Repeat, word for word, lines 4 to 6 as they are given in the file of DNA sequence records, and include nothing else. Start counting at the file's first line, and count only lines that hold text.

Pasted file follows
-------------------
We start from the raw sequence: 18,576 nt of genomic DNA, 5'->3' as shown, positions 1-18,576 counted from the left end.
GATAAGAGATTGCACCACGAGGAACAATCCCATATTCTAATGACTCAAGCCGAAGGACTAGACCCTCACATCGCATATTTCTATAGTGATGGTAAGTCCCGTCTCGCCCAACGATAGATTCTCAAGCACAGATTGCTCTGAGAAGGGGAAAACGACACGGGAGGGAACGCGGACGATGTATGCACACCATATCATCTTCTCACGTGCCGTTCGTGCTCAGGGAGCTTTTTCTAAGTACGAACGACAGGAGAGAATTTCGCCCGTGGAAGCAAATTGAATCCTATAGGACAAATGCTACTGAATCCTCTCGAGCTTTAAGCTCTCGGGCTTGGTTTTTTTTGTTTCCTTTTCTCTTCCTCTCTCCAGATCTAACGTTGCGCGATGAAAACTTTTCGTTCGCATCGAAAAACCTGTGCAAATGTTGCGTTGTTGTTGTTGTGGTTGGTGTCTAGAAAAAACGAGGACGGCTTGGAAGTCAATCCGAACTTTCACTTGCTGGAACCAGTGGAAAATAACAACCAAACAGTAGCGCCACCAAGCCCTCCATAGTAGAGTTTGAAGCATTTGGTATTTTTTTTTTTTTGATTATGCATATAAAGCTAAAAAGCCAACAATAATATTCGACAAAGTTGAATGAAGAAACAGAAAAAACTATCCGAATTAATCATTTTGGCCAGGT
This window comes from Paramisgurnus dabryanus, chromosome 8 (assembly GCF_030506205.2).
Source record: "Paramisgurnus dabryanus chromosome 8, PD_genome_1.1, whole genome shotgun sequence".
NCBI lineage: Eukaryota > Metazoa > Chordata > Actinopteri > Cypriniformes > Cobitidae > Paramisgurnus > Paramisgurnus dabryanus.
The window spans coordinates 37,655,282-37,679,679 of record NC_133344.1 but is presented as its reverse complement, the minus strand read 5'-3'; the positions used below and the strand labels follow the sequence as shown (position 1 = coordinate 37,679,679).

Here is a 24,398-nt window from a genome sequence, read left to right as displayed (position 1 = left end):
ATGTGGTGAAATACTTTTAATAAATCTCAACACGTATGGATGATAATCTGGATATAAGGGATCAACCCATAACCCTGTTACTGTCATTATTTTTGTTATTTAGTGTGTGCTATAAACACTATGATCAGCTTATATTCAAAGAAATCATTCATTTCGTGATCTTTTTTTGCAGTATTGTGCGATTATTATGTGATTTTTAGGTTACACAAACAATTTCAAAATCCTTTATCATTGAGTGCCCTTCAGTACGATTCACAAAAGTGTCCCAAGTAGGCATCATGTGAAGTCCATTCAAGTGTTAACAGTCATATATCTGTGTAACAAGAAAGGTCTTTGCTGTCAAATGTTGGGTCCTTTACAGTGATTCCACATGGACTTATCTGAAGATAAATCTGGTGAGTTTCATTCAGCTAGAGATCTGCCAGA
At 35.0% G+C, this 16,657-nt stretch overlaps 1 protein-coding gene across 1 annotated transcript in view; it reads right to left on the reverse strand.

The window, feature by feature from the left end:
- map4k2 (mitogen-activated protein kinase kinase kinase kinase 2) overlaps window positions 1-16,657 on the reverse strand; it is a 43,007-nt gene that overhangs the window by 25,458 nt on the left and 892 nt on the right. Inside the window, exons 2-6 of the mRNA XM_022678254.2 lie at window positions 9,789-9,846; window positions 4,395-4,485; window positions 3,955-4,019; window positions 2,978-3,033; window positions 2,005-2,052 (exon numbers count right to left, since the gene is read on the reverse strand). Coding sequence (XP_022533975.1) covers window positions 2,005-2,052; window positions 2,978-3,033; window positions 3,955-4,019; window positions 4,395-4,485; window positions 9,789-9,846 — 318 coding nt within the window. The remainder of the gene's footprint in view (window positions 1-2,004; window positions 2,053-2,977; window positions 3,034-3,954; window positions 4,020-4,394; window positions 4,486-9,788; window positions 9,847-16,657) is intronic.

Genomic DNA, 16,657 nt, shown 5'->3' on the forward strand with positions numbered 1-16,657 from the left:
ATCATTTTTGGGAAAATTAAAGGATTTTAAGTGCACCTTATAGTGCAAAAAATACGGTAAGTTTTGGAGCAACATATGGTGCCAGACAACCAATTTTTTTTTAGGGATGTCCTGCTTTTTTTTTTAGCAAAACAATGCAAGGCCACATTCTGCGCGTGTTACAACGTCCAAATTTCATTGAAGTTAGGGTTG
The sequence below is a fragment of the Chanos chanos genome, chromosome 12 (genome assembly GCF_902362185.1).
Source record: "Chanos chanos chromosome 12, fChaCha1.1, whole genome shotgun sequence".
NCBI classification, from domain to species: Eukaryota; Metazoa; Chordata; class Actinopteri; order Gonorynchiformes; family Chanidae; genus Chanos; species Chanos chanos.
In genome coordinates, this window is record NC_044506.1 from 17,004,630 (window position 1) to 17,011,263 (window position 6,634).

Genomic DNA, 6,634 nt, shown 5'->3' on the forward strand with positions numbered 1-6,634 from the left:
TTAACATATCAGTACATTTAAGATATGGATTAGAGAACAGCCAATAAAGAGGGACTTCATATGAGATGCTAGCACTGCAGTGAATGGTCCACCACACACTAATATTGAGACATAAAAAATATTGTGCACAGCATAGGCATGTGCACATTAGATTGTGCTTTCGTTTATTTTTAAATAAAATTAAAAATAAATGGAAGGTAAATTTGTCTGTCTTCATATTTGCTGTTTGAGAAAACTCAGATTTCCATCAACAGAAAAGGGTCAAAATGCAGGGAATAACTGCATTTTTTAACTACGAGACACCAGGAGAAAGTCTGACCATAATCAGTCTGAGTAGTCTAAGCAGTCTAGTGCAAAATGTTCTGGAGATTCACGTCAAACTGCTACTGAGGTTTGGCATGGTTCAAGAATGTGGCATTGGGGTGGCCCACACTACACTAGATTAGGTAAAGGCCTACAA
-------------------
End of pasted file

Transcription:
Source record: "Paramisgurnus dabryanus chromosome 8, PD_genome_1.1, whole genome shotgun sequence".
NCBI lineage: Eukaryota > Metazoa > Chordata > Actinopteri > Cypriniformes > Cobitidae > Paramisgurnus > Paramisgurnus dabryanus.
The window spans coordinates 37,655,282-37,679,679 of record NC_133344.1 but is presented as its reverse complement, the minus strand read 5'-3'; the positions used below and the strand labels follow the sequence as shown (position 1 = coordinate 37,679,679).